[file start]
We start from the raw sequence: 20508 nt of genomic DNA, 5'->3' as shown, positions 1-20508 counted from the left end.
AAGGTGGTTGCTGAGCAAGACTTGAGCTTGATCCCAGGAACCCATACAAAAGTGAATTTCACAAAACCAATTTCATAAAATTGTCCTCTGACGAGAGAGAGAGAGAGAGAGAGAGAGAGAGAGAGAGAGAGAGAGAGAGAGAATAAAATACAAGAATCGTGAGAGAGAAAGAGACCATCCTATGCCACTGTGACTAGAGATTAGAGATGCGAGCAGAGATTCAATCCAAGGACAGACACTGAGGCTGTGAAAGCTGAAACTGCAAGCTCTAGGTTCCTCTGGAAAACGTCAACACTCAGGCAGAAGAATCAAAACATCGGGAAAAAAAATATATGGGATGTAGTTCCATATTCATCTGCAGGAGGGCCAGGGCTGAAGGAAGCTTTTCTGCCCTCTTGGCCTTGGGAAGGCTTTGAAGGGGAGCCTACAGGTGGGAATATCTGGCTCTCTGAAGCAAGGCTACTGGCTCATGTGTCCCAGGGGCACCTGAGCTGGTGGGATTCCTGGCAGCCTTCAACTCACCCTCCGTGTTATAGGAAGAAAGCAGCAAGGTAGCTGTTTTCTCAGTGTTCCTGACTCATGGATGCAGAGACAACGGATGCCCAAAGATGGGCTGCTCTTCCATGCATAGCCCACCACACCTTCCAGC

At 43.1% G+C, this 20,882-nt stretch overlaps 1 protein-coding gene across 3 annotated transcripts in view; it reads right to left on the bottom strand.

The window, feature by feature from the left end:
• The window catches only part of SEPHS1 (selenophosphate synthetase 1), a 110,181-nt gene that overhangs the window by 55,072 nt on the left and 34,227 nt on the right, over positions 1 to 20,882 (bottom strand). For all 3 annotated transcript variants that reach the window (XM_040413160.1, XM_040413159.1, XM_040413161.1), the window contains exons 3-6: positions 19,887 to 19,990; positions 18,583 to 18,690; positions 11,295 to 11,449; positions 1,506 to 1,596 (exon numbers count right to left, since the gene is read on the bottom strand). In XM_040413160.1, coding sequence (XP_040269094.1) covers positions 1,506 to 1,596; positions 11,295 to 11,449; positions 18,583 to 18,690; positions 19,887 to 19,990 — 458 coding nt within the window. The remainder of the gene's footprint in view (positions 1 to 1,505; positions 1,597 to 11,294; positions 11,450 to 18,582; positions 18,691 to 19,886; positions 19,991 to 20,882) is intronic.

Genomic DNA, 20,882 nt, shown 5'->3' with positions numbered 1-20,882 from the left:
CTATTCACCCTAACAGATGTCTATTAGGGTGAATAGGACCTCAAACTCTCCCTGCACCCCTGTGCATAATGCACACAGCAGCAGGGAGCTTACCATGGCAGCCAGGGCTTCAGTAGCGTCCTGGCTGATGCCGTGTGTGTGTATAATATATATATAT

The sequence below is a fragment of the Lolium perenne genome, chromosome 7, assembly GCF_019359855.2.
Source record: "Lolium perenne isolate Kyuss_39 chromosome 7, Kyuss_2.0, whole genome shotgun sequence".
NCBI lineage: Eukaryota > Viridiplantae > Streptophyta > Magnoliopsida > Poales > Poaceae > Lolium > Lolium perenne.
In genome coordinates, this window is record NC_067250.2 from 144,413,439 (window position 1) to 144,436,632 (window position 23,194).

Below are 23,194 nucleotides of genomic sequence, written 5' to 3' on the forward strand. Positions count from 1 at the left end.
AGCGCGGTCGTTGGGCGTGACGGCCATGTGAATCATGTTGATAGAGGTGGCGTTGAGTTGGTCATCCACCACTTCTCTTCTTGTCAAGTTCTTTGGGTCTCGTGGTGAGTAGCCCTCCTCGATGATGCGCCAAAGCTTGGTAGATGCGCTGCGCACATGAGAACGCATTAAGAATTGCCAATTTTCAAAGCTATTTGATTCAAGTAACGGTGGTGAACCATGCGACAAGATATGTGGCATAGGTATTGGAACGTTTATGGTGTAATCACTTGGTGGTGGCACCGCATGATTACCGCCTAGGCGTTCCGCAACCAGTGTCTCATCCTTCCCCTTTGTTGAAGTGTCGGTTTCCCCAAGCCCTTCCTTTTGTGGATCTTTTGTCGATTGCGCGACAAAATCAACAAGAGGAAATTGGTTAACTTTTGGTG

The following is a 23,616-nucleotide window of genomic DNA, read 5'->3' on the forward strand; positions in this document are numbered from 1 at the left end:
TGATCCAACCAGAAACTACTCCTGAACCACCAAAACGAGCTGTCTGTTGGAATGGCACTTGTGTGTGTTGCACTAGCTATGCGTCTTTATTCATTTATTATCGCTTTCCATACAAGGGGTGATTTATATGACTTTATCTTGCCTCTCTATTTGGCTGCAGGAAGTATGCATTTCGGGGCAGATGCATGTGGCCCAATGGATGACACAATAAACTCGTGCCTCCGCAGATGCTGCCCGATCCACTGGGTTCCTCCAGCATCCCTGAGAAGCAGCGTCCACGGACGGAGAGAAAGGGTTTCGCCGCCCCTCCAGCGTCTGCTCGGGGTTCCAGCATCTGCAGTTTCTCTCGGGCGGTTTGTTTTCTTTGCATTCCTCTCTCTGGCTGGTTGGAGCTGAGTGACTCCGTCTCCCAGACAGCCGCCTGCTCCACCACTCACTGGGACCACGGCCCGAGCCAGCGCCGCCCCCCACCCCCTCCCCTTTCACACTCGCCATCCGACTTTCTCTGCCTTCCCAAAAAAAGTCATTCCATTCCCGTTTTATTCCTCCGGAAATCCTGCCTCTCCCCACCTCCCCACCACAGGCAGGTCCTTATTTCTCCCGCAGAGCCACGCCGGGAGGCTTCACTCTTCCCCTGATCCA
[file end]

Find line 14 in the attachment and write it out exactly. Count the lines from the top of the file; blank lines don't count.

The following is a 23,616-nucleotide window of genomic DNA, read 5'->3' on the forward strand; positions in this document are numbered from 1 at the left end: